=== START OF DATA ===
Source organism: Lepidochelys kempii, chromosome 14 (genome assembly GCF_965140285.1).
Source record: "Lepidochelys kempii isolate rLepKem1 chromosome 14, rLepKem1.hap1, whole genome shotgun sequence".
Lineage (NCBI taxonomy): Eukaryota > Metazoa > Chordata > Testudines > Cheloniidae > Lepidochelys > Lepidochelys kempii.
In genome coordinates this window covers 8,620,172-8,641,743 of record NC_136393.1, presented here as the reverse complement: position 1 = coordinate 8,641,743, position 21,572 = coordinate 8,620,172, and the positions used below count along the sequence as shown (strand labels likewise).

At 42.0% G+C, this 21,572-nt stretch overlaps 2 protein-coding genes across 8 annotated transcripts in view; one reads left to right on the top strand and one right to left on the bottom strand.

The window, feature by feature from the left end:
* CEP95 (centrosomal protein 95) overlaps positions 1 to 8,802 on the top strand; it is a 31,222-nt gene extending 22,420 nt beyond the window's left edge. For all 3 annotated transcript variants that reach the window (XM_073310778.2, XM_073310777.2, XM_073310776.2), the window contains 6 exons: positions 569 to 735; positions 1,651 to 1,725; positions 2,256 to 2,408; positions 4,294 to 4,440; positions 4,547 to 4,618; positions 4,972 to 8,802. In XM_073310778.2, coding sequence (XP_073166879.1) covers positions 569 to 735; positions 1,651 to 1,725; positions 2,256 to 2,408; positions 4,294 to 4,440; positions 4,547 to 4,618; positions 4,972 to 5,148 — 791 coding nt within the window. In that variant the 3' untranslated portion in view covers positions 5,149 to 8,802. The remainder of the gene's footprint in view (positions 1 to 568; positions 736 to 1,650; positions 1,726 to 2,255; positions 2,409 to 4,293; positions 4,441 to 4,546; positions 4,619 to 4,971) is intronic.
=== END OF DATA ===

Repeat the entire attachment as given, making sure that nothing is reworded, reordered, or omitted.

Source organism: Lepidochelys kempii, chromosome 14 (genome assembly GCF_965140285.1).
Source record: "Lepidochelys kempii isolate rLepKem1 chromosome 14, rLepKem1.hap1, whole genome shotgun sequence".
Lineage (NCBI taxonomy): Eukaryota > Metazoa > Chordata > Testudines > Cheloniidae > Lepidochelys > Lepidochelys kempii.
In genome coordinates this window covers 8,620,172-8,641,743 of record NC_136393.1, presented here as the reverse complement: position 1 = coordinate 8,641,743, position 21,572 = coordinate 8,620,172, and the positions used below count along the sequence as shown (strand labels likewise).

At 42.0% G+C, this 21,572-nt stretch overlaps 2 protein-coding genes across 8 annotated transcripts in view; one reads left to right on the top strand and one right to left on the bottom strand.

The window, feature by feature from the left end:
* CEP95 (centrosomal protein 95) overlaps positions 1 to 8,802 on the top strand; it is a 31,222-nt gene extending 22,420 nt beyond the window's left edge. For all 3 annotated transcript variants that reach the window (XM_073310778.2, XM_073310777.2, XM_073310776.2), the window contains 6 exons: positions 569 to 735; positions 1,651 to 1,725; positions 2,256 to 2,408; positions 4,294 to 4,440; positions 4,547 to 4,618; positions 4,972 to 8,802. In XM_073310778.2, coding sequence (XP_073166879.1) covers positions 569 to 735; positions 1,651 to 1,725; positions 2,256 to 2,408; positions 4,294 to 4,440; positions 4,547 to 4,618; positions 4,972 to 5,148 — 791 coding nt within the window. In that variant the 3' untranslated portion in view covers positions 5,149 to 8,802. The remainder of the gene's footprint in view (positions 1 to 568; positions 736 to 1,650; positions 1,726 to 2,255; positions 2,409 to 4,293; positions 4,441 to 4,546; positions 4,619 to 4,971) is intronic.